South Korean consumer confidence returned to pre-crisis levels in April, central bank data showed on Tuesday, bolstering views that the economy and rates had bottomed.
Sentiment in April jumped by a record margin to its highest in over a year as the economy averted a recession on massive government spending and unprecedented rate cuts, the data showed.
"The pace is of recovery is surprisingly fast," said June Park, an economist at Woori Investment & Securities. "It's now apparent that the economy has passed the worst and there will be no more rate cuts down the road. But the recovery will be very slow and we won't hear talk of tightening until late this year," Park said.
The Bank of Korea's consumer sentiment index, which measures sentiment in six categories, soared to 98 in April, the highest level since the second quarter of 2008, from 84 in March.
The central bank began to provide monthly consumer confidence data in July 2008.
A reading below the benchmark of 100 indicates consumers are more pessimistic about economic conditions.
"Consumer sentiment surged significantly nearly to the benchmark level in April amid growing views that the worst of the economic crisis is over," said Jun Sung-bum, an analyst at the central bank. "Given the time gap, actual consumer spending will likely increase in three to four months."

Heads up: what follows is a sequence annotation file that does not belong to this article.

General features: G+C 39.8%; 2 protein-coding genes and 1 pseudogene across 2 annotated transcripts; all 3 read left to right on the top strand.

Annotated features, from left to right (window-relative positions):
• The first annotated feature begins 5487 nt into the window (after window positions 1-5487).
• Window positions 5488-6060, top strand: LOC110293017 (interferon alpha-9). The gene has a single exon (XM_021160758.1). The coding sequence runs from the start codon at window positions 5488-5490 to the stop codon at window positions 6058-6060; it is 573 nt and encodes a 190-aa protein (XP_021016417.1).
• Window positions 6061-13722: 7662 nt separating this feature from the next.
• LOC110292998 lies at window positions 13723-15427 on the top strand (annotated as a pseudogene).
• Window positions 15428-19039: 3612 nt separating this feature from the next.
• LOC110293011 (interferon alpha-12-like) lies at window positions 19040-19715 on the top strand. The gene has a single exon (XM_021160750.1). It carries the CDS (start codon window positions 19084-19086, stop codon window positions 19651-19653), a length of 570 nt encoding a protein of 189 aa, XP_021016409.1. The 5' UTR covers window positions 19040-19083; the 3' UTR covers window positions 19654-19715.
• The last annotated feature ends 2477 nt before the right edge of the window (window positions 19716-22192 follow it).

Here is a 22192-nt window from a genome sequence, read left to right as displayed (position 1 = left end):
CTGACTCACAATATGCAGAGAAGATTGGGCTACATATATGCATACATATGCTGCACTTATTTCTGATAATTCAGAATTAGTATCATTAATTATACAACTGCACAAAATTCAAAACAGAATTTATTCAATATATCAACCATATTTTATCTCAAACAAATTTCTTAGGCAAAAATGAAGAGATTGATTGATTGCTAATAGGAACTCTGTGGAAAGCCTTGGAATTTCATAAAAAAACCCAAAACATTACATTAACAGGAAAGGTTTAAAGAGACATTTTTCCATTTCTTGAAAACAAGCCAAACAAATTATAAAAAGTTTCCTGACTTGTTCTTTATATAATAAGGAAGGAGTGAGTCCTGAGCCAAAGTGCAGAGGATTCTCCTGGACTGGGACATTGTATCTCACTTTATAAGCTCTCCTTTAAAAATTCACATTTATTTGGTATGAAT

The central bank said in the release that the current account swinging to a surplus and a recent stock market rally reduced concerns about a deep economic downturn.
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The nation's current account posted the biggest surplus in 11 years for February and Seoul shares have recovered about 20 percent this year after losing some 24 percent last year in the wake of the Lehman Brothers collapse in September.
The government has offered stimulus packages worth about 70 trillion won ($52.16 billion) and the central bank has since early October cut its base rate by a total of 3.25 percentage points to a record low of 2.00 percent.
Separately, the official data showed the index on the economic outlook over the next six months climbed to 100 in April from 64 in March, the best level since the third quarter of 2007, indicating many South Koreans had turned more optimistic about a recovery.
The central bank polled 2,200 households in 56 cities around the country between April 14 and April 21 for the data.
The Bank of Korea next reviews rates on May 12 after pausing its rate-cutting cycle both in March and April.